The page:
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14-07-2017 | Rheumatology | News | Article

Statins could reduce mortality risk in patients with ankylosing spondylitis

medwireNews: Initiation of statin treatment is associated with a “substantially lower risk” for mortality among patients with ankylosing spondylitis (AS), researchers report.

“With systemic inflammation linked to accelerated atherosclerosis, patients with AS, similar to those with rheumatoid arthritis, are at an increased risk for cardiovascular disease (CVD) and mortality,” explain study author Hyon Choi (Massachusetts General Hospital, Boston, USA) and colleagues.

The team conducted a propensity score-matched analysis accounting for variables including disease duration, comorbidities, and lifestyle factors using data from The Health Improvement Network (THIN), a UK general population database, and compared mortality rates in matched cohorts of AS patients who did and did not initiate statin treatment in the same year.

As reported in the Annals of the Rheumatic Diseases, they found that 96 of 1108 patients receiving statin treatment died over a mean follow-up of 5.3 years, compared with 134 of 1108 patients who were not treated with statins over a mean follow-up of 5.1 years.

These findings translated into all-cause mortality rates of 16.5 and 23.8 per 1000 person–years in the statin and non-statin groups, respectively, meaning that patients initiating statin treatment had a 37% decreased risk for mortality.

“The magnitude of the inverse association between statin initiation and mortality was higher than that observed in multiple meta-analyses of statin use for primary prevention in the general population (ie, 9% and 14%),” write the researchers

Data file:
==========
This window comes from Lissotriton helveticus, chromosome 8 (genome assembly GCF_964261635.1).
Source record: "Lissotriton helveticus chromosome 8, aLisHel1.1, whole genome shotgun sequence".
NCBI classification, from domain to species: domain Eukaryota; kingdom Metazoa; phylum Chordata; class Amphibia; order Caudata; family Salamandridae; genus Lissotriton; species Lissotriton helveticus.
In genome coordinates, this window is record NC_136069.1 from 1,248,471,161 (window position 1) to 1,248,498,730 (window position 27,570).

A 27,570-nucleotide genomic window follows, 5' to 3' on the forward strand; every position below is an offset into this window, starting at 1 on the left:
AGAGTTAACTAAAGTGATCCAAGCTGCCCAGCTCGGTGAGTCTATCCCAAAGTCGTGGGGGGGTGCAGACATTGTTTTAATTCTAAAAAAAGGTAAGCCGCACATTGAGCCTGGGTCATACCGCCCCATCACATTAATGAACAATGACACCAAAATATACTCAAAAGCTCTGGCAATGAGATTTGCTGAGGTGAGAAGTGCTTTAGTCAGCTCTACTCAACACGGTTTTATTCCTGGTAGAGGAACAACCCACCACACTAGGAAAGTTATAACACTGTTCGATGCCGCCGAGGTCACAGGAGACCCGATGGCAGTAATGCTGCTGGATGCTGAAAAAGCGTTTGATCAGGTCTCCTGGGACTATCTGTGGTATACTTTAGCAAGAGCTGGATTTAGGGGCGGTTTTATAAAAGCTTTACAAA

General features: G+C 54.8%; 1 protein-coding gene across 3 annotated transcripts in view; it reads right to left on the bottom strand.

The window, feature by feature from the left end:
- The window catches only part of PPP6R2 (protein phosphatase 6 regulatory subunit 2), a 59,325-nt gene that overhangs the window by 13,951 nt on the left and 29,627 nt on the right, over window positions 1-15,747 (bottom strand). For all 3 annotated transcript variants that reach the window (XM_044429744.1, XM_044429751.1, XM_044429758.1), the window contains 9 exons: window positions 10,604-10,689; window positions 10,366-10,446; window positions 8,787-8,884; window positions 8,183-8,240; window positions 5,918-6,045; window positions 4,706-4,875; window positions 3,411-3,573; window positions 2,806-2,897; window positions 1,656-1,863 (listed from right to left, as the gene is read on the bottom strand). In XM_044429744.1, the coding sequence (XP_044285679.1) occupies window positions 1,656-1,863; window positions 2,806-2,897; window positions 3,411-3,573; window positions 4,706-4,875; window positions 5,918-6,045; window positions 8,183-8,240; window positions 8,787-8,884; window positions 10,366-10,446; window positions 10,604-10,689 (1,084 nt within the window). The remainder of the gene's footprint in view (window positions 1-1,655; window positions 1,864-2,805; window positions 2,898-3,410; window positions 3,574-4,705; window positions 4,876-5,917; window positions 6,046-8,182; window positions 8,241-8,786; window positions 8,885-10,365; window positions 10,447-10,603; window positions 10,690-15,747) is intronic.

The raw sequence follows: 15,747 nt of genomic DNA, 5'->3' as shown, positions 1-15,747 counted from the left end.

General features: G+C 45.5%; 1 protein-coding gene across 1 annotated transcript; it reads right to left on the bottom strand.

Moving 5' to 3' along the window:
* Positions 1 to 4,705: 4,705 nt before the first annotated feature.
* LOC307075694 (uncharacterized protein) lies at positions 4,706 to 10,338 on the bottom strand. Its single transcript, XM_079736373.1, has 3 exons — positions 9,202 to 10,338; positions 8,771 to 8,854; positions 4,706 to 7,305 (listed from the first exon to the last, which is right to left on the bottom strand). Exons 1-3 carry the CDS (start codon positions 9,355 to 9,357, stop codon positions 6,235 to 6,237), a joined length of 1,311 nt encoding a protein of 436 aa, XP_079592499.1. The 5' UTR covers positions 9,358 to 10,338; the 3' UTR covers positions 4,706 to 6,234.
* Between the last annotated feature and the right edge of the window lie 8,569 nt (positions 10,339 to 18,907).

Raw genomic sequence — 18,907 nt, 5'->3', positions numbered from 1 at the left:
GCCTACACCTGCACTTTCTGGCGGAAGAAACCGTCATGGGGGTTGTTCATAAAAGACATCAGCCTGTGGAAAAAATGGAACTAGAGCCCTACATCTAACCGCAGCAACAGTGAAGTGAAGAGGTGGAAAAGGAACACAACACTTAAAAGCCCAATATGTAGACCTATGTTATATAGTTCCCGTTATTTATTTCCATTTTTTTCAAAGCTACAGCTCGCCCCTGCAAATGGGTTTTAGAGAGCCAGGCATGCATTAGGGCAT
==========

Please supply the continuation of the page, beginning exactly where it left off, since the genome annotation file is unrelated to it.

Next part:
“As patients with AS are affected by systemic inflammation and are at a higher risk for CVD, the dual anti-inflammatory and lipid-lowering effects of statins may be more pronounced than in the general population,” they suggest.

Choi and colleagues caution that their study was limited by a lack of information on cause-specific mortality, disease activity, and disease-modifying antirheumatic drug (DMARD) and biologic use in the THIN database.

“[C]onfirming our findings in a data set that can fully incorporate disease activity and DMARD information would be valuable,” they stress.

And given the current lack of strong evidence-based recommendations for cardiovascular screening in patients with AS, the researchers call for “further studies to generate the high-level evidence needed to define the role of statin use in AS care.”

By Claire Barnard

medwireNews is an independent medical news service provided by Springer Healthcare. © 2017 Springer Healthcare part of the Springer Nature group